User interface design
Like user interface design and experience design, interaction design is often associated with the design of system interfaces in a variety of media but concentrates on the aspects of the interface that define and present its behavior over time, with a focus on developing the system to respond to the user's experience and not the other way around.

See also


  1. 1.0 1.1 1.2 1.3 1.4 1.5 Cooper, Alan; Reimann, Robert; Cronin, Dave (2007). About Face 3: The Essentials of Interaction Design. Indianapolis, Indiana: Wiley. p. 610. ISBN 978-0-470-08411-3. Retrieved 18 July 2011.<templatestyles src="Module:Citation/CS1/styles.css"></templatestyles>
  2. Integrate business modeling and interaction design
  3. Bill Verplank home site
  4. *Moggridge, Bill (2007). Designing Interactions. MIT Press. ISBN 0-262-13474-8.<templatestyles src="Module:Citation/CS1/styles.css"></templatestyles>
  5. [1]
  6. RCA Design Interactions Website
  7. [2]
  8. "Stephen Anderson, sandbox environments and why playfulness is the future". Retrieved April 14, 2013.<templatestyles src="Module:Citation/CS1/styles.css"></templatestyles>
  9. 9.0 9.1 9.2 Cooper, Allan (2004). Inmates Are Running the Asylum, The: Why High-Tech Products Drive Us Crazy and How to Restore the Sanity. Sams Publishing. p. 288. ISBN 0-672-32614-0. Retrieved 17 July 2011.<templatestyles src="Module:Citation/CS1/styles.css"></templatestyles>
  10. T. R. G. Green. "Instructions and Descriptions: some cognitive aspects of programming and similar activities".<templatestyles src="Module:Citation/CS1/styles.css"></templatestyles>
  11. 11.0 11.1 Sharp, Helen; Rogers, Yvonne; Preece, Jenny (2007). Interaction Design: Beyond Human–Computer Interaction (2nd ed.). John Wiley & Sons. pp. 181–217 [184].<templatestyles src="Module:Citation/CS1/styles.css"></templatestyles>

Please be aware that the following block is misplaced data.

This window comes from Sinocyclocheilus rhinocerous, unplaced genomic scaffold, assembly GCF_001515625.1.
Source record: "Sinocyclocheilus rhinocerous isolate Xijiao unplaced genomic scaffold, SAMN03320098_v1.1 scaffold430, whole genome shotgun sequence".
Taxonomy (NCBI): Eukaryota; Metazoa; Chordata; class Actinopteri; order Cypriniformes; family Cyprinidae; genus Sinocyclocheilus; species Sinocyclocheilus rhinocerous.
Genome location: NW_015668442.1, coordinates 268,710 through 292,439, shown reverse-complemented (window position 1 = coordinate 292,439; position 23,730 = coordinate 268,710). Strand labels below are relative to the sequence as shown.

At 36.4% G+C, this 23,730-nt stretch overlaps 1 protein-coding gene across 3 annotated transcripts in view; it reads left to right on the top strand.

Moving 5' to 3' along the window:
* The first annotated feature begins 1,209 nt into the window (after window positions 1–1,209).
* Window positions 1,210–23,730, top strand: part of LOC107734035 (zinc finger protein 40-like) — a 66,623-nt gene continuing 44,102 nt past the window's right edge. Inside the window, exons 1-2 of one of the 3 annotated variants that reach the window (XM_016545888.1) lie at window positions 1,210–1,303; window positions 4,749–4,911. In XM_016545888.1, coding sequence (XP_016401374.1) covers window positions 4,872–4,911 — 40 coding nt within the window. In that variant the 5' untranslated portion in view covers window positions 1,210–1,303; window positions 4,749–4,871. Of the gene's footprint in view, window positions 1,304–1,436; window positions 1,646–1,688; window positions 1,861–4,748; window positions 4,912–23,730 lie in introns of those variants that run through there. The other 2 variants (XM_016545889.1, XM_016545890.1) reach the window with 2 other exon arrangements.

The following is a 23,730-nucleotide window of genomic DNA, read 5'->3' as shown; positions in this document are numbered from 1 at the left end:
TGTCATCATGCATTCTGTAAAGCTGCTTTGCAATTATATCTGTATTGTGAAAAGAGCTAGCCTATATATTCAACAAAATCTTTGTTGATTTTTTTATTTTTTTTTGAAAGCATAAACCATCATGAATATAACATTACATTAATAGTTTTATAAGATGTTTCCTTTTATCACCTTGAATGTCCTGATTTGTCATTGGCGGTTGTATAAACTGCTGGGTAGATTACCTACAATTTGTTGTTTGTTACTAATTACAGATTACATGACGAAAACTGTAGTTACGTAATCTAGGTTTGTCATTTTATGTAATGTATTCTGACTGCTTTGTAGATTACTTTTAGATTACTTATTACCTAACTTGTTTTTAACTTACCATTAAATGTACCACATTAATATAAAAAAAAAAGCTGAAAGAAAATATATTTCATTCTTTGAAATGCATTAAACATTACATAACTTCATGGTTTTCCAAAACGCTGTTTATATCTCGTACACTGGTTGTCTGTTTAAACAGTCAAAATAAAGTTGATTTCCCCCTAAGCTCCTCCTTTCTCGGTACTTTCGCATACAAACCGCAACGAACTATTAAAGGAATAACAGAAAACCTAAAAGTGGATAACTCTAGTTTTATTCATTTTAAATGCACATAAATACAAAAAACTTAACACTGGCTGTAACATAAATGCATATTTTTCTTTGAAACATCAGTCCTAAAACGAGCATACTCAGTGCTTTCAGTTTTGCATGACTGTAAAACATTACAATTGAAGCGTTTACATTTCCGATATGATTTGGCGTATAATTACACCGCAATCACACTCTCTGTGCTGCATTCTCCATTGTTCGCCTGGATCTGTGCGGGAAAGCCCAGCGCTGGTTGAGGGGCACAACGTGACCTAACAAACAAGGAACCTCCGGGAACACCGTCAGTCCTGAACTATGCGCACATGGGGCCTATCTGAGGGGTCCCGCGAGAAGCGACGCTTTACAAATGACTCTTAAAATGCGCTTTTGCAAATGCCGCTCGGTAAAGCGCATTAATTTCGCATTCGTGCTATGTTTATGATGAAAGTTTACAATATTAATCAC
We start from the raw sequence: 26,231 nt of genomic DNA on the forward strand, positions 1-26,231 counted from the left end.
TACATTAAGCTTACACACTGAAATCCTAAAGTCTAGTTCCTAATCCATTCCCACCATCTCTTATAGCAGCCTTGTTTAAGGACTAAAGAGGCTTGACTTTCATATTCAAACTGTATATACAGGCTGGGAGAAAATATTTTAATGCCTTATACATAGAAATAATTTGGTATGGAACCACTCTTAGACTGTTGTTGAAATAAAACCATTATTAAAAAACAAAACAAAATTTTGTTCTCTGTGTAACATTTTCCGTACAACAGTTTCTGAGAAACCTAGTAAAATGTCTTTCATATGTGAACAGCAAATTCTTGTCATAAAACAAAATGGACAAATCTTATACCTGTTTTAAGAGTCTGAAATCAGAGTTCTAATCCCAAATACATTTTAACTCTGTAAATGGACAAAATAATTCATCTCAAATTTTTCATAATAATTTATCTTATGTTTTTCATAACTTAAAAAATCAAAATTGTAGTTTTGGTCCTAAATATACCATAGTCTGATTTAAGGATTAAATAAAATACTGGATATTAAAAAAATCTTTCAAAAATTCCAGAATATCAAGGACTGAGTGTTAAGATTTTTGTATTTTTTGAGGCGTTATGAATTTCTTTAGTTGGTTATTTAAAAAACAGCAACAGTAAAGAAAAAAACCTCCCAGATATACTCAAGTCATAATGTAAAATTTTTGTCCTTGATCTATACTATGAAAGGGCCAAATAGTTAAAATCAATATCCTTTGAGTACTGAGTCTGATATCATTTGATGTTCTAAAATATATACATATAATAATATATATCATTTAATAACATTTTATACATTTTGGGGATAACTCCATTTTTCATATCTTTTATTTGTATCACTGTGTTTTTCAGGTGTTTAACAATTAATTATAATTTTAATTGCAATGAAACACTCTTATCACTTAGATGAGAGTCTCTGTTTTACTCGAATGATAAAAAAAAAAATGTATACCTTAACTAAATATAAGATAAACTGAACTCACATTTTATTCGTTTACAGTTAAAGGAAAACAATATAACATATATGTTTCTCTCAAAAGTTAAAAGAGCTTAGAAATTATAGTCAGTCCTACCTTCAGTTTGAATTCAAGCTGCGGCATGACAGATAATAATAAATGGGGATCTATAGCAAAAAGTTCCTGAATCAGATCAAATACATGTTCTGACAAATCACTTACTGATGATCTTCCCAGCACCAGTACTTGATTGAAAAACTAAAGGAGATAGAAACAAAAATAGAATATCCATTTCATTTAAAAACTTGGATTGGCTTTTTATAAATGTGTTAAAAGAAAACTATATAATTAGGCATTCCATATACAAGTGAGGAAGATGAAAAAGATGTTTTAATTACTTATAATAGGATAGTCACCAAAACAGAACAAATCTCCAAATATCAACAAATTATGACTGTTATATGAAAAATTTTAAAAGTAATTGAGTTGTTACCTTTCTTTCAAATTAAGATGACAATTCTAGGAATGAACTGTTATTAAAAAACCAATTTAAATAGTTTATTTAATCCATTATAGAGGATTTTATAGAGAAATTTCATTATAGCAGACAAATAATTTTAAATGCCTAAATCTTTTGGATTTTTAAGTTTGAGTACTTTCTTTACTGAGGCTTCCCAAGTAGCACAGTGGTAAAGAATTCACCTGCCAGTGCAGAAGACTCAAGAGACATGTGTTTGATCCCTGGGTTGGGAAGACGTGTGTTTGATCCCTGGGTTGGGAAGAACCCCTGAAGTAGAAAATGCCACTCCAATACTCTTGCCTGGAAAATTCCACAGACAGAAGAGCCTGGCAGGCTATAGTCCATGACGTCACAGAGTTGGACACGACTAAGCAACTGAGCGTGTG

12. Moggridge, Bill (2007). Designing Interactions. The MIT Press. ISBN 978-0-262-13474-3.<templatestyles src="Module:Citation/CS1/styles.css"></templatestyles>
  13. Silver, Kevin. "What Puts the Design in Interaction Design". UX Matters. Retrieved 6 March 2012.<templatestyles src="Module:Citation/CS1/styles.css"></templatestyles>
  14. 14.0 14.1 14.2 14.3 14.4

Further reading

  • Lal, Raj (2013). Digital Design Essentials: 100 Ways to Design Better Desktop, Web, and Mobile Interfaces. Rockport Publishers. ISBN 1-592-53803-7.<templatestyles src="Module:Citation/CS1/styles.css"></templatestyles>
  • Bolter, Jay D.; Gromala, Diane (2008). Windows and Mirrors: Interaction Design, Digital Art, and the Myth of Transparency. Cambridge, Massachusetts: MIT Press. ISBN 0-262-02545-0.<templatestyles src="Module:Citation/CS1/styles.css"></templatestyles>
  • Buchenau, Marion; Suri, Jane Fulton. Experience Prototyping. DIS 2000. ISBN 1-58113-219-0.<templatestyles src="Module:Citation/CS1/styles.css"></templatestyles>
  • Buxton, Bill (2005). Sketching the User Experience. New Riders Press. ISBN 0-321-34475-8.<templatestyles src="Module:Citation/CS1/styles.css"></templatestyles>
  • Dawes, Brendan (2007). Analog In, Digital Out. Berkeley, California: New Riders Press.<templatestyles src="Module:Citation/CS1/styles.css"></templatestyles>
  • Goodwin, Kim (2009). Designing for the Digital Age: How to Create Human-Centered Products and Services. ISBN 978-0-470-22910-1.<templatestyles src="Module:Citation/CS1/styles.css"></templatestyles>
  • Houde, Stephanie; Hill, Charles (1997). "What Do Prototypes Prototype?". In Helander, M; Landauer, T; Prabhu, P. Handbook of Human–Computer Interaction (2nd ed.). Elsevier Science.<templatestyles src="Module:Citation/CS1/styles.css"></templatestyles>
  • Jones, Matt & Gary Marsden: Mobile Interaction Design, John Wiley & Sons, 2006, ISBN 0-470-09089-8.
  • Kolko, Jon (2009). Thoughts on Interaction Design. ISBN 978-0-12-378624-1.<templatestyles src="Module:Citation/CS1/styles.css"></templatestyles>
  • Laurel, Brenda; Lunenfeld, Peter (2003). Design Research: Methods and Perspectives. MIT Press. ISBN 0-262-12263-4.<templatestyles src="Module:Citation/CS1/styles.css"></templatestyles>
  • Lua error in Module:Citation/CS1/Identifiers at line 47: attempt to index field 'wikibase' (a nil value).
  • Norman, Donald (1988). The Design of Everyday Things. New York: Basic Books. ISBN 978-0-465-06710-7.<templatestyles src="Module:Citation/CS1/styles.css"></templatestyles>
  • Raskin, Jef (2000). The Humane Interface. ACM Press. ISBN 0-201-37937-6.<templatestyles src="Module:Citation/CS1/styles.css"></templatestyles>
  • Saffer, Dan (2006). Designing for Interaction. New Riders Press. ISBN 0-321-43206-1.<templatestyles src="Module:Citation/CS1/styles.css"></templatestyles>

External links